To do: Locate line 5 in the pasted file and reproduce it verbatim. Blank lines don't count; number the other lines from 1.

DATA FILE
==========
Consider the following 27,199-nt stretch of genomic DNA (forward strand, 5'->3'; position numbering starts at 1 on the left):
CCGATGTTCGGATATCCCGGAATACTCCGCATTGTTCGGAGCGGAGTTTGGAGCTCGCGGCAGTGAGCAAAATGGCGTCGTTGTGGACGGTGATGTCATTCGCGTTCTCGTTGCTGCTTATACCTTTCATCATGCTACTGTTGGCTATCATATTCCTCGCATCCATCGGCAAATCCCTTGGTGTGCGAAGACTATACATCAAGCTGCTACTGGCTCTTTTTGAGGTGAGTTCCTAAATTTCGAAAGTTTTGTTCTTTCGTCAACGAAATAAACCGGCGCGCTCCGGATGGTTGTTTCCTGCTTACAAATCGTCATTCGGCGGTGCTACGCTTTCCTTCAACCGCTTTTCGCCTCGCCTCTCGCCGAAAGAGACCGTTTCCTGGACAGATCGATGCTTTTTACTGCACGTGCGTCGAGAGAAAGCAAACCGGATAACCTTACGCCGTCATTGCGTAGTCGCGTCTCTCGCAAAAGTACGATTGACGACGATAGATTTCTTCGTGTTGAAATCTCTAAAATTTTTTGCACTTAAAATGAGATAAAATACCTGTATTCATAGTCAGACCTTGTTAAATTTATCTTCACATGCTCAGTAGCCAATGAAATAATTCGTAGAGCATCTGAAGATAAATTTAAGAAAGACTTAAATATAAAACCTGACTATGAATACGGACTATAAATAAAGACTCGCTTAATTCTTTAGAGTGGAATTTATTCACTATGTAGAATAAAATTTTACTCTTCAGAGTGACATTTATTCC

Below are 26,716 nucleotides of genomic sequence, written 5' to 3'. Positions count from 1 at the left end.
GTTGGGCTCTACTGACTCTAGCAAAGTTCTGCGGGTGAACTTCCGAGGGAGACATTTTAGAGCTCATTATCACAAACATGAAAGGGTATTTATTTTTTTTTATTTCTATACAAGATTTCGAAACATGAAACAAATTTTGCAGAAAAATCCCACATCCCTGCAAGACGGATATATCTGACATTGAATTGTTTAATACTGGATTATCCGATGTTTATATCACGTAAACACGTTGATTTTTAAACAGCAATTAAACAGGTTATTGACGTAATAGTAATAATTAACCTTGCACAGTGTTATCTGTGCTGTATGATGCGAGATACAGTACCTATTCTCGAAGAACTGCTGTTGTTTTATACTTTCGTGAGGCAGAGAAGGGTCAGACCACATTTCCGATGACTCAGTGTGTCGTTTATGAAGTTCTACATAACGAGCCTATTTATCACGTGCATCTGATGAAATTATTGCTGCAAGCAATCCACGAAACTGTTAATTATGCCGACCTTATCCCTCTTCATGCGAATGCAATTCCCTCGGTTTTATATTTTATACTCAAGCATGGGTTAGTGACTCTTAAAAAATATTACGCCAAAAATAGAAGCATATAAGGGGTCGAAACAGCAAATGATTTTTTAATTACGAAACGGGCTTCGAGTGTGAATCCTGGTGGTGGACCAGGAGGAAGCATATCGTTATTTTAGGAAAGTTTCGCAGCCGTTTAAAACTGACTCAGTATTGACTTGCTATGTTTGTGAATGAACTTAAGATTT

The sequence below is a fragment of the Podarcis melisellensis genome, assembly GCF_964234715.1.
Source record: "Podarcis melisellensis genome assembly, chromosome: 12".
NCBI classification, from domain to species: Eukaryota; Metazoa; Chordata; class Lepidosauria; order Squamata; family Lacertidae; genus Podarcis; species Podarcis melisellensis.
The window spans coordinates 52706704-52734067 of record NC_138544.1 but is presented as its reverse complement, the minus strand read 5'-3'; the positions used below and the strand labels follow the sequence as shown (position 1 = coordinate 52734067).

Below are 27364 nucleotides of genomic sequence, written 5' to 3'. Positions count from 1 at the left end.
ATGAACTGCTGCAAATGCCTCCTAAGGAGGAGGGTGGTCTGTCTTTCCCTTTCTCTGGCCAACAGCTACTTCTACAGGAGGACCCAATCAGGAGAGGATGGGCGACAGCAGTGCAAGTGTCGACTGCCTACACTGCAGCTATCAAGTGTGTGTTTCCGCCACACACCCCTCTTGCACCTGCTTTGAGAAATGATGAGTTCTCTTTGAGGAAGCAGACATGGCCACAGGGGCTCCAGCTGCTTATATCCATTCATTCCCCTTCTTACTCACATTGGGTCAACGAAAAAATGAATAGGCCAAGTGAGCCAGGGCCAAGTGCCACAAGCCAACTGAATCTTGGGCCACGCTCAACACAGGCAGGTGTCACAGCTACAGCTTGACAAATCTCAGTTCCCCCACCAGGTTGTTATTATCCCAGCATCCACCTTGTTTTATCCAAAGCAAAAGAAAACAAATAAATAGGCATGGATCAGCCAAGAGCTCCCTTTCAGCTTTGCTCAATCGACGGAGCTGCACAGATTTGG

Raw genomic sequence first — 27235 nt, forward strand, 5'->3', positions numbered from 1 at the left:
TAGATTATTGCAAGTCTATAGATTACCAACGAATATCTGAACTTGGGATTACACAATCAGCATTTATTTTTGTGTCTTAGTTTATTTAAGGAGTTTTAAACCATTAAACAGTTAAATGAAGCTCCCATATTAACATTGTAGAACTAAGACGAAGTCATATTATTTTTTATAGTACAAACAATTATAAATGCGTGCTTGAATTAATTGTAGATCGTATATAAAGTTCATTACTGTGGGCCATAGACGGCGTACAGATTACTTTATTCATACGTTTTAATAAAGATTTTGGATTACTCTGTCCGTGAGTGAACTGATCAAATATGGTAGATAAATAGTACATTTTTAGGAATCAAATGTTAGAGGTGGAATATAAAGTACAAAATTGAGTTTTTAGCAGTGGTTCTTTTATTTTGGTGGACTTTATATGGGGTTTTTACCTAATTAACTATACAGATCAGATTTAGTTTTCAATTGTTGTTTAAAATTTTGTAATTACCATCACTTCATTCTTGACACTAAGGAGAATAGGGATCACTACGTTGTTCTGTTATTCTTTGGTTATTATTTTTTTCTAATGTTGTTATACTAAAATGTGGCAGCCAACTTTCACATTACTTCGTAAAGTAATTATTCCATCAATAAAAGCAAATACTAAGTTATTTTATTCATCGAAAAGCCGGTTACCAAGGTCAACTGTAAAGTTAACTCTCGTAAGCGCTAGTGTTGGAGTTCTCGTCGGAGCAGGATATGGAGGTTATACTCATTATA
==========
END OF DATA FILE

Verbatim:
The sequence below is a fragment of the Podarcis melisellensis genome, assembly GCF_964234715.1.